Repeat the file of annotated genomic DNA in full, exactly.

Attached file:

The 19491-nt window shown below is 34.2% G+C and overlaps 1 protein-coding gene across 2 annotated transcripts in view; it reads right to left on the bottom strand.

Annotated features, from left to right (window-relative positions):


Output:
The 19491-nt window shown below is 34.2% G+C and overlaps 1 protein-coding gene across 2 annotated transcripts in view; it reads right to left on the bottom strand.

Annotated features, from left to right (window-relative positions):